Archives For United States

 

Praying for Justice

This extraordinary new book guides through daily prayer for the marginalized in U.S. society (and the world) through all four years of the Trump presidency…

 

Praying for Justice: A Lectionary of Christian Concern
Anderson Campbell and Steve Sherwood

Paperback: Barclay Press, 2017
Buy Now:  [ Amazon ]

 

From the introduction:

“It’s easy to look at the campaign rhetoric during the previous eighteen months and conclude that the next four years are going to be profoundly difficult for the vulnerable in our society. The reality is that, for them, every year is difficult. Most of the Founding Fathers were slaveholders. Franklin Delano Roosevelt interred more than one hundred thousand Japanese American citizens. Liberal and conservative presidents led a country that for decades allowed Jim Crow laws to remain in place and denied women the right to vote. John Fitzgerald “Jack” Kennedy dragged his feet on civil rights reform. Ronald Reagan’s policies on mental health led to an explosion in the number of homeless in our country. Bill Clinton ushered in the mass incarceration of young African Americans. Barack Obama has deported more undocumented immigrants than any president before him. If one is convinced, as we are, that God’s heart is uniquely for those without power, without recourse to justice, then there has never been a time in our nation’s history when the powers that be have been in alignment with this passion of God’s.”

 

My endorsement for this book:

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The most important new book release of this week was most likely:

White Trash: The 400-Year Untold History of Class in America
Nancy Isenberg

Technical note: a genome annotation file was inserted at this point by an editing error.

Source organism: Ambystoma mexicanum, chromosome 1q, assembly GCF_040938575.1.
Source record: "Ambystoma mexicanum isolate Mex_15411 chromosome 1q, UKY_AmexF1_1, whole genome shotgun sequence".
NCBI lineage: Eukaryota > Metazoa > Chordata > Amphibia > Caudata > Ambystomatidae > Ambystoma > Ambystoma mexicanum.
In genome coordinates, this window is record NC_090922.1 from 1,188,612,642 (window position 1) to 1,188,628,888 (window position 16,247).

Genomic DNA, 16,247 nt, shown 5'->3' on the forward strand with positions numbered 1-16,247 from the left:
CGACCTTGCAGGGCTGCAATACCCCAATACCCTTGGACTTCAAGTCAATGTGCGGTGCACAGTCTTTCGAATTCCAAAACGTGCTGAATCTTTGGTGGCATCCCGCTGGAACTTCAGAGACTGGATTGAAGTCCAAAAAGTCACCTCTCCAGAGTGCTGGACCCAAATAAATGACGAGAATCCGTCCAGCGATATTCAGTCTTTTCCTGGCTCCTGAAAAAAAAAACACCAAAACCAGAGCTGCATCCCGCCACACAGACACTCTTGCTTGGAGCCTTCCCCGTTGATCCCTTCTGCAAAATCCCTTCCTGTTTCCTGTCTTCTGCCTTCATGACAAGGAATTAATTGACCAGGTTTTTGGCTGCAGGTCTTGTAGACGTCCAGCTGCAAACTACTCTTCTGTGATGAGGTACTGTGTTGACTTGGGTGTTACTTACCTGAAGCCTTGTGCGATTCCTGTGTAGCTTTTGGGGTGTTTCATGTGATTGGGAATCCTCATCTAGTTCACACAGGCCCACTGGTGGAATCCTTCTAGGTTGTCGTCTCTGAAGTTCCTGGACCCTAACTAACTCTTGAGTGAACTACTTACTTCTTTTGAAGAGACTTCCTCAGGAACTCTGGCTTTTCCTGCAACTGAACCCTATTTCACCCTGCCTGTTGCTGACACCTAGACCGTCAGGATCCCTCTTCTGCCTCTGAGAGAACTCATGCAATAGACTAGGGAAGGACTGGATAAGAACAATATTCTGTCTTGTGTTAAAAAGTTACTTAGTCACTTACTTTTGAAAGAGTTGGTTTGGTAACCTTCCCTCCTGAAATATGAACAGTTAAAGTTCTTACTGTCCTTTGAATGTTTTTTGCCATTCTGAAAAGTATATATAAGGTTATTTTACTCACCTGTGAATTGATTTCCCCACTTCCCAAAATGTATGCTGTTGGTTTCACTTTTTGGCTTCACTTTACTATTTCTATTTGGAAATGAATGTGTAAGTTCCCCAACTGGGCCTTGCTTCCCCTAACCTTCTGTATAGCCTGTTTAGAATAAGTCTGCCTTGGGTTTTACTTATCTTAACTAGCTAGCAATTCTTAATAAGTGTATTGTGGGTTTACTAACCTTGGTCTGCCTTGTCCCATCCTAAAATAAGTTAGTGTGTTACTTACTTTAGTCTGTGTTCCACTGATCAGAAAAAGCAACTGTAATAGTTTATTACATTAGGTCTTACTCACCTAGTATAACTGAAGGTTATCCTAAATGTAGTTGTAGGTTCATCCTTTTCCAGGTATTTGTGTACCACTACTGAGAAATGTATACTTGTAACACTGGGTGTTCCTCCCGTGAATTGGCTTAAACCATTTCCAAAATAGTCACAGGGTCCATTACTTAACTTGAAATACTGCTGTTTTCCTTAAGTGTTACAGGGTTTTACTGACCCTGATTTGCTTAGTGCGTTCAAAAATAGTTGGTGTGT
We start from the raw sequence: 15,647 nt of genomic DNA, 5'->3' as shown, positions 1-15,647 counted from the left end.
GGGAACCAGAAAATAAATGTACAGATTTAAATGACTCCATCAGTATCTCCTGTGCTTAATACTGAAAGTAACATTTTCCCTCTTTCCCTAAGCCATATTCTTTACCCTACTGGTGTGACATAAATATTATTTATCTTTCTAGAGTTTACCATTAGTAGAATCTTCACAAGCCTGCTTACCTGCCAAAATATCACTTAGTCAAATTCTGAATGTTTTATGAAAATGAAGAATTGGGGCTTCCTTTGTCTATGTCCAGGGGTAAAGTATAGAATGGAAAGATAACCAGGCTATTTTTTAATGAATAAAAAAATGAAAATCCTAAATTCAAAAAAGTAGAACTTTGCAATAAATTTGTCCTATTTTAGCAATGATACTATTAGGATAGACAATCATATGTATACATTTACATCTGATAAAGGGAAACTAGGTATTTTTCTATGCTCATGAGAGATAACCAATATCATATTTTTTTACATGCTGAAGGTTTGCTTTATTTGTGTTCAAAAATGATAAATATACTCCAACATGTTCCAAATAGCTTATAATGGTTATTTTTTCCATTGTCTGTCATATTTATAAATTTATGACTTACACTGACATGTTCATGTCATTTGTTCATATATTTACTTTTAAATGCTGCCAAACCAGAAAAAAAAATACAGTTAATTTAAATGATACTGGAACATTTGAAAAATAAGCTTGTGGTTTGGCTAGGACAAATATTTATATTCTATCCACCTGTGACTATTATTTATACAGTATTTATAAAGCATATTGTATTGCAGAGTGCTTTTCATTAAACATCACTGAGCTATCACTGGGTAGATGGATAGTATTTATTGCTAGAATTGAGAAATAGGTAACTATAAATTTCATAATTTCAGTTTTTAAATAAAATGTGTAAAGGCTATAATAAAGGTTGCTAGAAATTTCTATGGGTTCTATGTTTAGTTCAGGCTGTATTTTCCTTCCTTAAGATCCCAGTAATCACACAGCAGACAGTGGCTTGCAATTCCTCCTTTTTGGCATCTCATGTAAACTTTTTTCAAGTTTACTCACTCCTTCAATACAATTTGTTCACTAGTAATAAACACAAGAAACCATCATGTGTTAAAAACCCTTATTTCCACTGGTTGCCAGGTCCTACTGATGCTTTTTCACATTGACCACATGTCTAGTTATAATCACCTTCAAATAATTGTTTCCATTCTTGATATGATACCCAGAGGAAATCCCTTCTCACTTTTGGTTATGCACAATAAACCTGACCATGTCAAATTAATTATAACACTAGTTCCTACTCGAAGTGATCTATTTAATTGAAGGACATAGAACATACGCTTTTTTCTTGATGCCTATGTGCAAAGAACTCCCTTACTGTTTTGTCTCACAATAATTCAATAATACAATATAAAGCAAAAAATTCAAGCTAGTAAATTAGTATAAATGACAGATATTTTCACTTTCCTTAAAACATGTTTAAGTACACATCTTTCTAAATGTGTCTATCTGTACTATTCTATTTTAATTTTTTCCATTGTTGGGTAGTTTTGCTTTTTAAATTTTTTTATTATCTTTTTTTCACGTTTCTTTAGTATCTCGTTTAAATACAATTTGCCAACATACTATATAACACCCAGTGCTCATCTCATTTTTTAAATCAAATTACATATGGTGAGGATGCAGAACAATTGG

Hardback: Viking Books, 2016
Buy now:  [ Amazon ]  [ Kindle ]
 
Here is a great video of a talk in which she overviews the argument of the book…
 
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A Window into Baptist life

 
A Review of
 

Baptists in America: A History
Thomas Kidd and Barry Hankins

Hardback: Oxford UP, 2015
Buy now: [ Amazon ]  [ Kindle ]

 

Reviewed by Theron St. John

 
 
Geroge Santayana is credited with saying, “Those who do not remember the past are condemned to repeat it.” In other words, learning from history is not simply recollecting what has happened in the past; learning from history also gives consideration to the present and future. This pertains to not only American history or history of civilizations, but it involves church history, specifically Baptist history. Indeed Thomas S. Kidd and Barry Hankins have compiled such a work, Baptists in America: A History. They understand the importance of history for the church. In the book, they take the reader on a tour, sharing how Baptists were outsiders who became insiders to only become outsiders again. Their work on Baptist history in American can be summarized as extensive within the Baptist denomination and faithful to the events in the history of the denomination.

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From Myth to History
 

Inventing a Christian America: The Myth of the Religious Founding
Steven K. Green

Hardcover: Oxford UP, 2015
Buy now:  [ Amazon ]  [ Kindle ]

 
Reviewed by Michial Farmer
 
 
 

In March 2010, the Texas Board of Education found itself embroiled in a national controversy when it debated, and ultimately approved, a textbook that put a social-conservative spin on American history. (The national scope of the controversy was justified because Texas is one of the country’s largest purchasers of textbooks; what is held true in Dallas therefore is made truth a lot of other places.) Among the distinctive features of the new textbooks was the removal of Thomas Jefferson from a list of thinkers who inspired eighteenth- and nineteenth-century revolutions. He was replaced by Moses, Thomas Aquinas, and John Calvin.

This decision makes more sense in the broader context of American social conservatism, a branch of which has focused for several decades on proving that the Founding Fathers were devoted to orthodox Christianity, or at least not as committed to secular government as the liberal consensus would have it. Jefferson—as a demonstrably unorthodox religious thinker who literally cut the miracles out of his copy of the New Testament—does not fit into this narrative. And since he coined the phrase “a wall of separation between church and state,” the proponents of the new curriculum thought it wiser to downplay his undeniable influence on republican politics.